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Search Results: 1 - 10 of 6825 matches for " Jeffrey Nichols "
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Why Are You More Engaged? Predicting Social Engagement from Word Use
Jalal Mahmud,Jilin Chen,Jeffrey Nichols
Computer Science , 2014,
Abstract: We present a study to analyze how word use can predict social engagement behaviors such as replies and retweets in Twitter. We compute psycholinguistic category scores from word usage, and investigate how people with different scores exhibited different reply and retweet behaviors on Twitter. We also found psycholinguistic categories that show significant correlations with such social engagement behaviors. In addition, we have built predictive models of replies and retweets from such psycholinguistic category based features. Our experiments using a real world dataset collected from Twitter validates that such predictions can be done with reasonable accuracy.
Home Location Identification of Twitter Users
Jalal Mahmud,Jeffrey Nichols,Clemens Drews
Computer Science , 2014,
Abstract: We present a new algorithm for inferring the home location of Twitter users at different granularities, including city, state, time zone or geographic region, using the content of users tweets and their tweeting behavior. Unlike existing approaches, our algorithm uses an ensemble of statistical and heuristic classifiers to predict locations and makes use of a geographic gazetteer dictionary to identify place-name entities. We find that a hierarchical classification approach, where time zone, state or geographic region is predicted first and city is predicted next, can improve prediction accuracy. We have also analyzed movement variations of Twitter users, built a classifier to predict whether a user was travelling in a certain period of time and use that to further improve the location detection accuracy. Experimental evidence suggests that our algorithm works well in practice and outperforms the best existing algorithms for predicting the home location of Twitter users.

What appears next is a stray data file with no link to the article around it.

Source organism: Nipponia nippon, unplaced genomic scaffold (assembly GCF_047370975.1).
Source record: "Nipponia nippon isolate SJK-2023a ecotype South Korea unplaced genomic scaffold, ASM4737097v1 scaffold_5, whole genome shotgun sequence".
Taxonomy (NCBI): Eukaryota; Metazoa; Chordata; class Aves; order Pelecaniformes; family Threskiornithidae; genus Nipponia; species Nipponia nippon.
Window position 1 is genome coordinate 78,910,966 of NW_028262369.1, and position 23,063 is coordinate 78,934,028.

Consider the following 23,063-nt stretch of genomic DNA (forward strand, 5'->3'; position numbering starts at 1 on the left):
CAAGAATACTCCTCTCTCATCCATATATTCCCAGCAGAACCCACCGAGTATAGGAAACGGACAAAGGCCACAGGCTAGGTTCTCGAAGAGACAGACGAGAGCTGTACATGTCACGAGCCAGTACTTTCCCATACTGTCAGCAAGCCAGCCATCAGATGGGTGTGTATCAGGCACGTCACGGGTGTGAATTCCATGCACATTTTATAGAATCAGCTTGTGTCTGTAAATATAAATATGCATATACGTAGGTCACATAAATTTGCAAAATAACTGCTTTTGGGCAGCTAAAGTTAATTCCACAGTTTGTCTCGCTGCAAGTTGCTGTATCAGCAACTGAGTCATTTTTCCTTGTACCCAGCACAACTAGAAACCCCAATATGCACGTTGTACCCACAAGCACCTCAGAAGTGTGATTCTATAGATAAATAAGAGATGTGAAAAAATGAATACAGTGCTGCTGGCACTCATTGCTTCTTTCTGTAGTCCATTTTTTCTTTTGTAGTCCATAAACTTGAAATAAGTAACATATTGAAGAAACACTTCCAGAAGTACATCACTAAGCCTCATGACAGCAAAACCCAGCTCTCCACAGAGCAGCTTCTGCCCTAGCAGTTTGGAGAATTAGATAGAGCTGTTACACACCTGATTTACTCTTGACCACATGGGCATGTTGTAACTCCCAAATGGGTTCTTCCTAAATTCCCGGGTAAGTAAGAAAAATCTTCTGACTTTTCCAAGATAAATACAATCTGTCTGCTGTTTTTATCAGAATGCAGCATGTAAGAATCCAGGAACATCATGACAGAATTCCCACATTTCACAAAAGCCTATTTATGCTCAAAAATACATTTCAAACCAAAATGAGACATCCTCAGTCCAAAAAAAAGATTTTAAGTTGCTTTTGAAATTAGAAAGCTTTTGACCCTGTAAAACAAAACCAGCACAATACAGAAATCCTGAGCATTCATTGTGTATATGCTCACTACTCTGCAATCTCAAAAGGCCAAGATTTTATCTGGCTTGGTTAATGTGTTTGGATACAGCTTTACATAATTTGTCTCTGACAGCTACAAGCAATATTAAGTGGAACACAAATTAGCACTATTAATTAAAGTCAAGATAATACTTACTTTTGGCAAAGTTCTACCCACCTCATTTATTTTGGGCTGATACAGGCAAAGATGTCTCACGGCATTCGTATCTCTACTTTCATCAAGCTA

Post-Newtonian Approximation in Maxwell-Like Form
Jeffrey D. Kaplan,David A. Nichols,Kip S. Thorne
Physics , 2008, DOI: 10.1103/PhysRevD.80.124014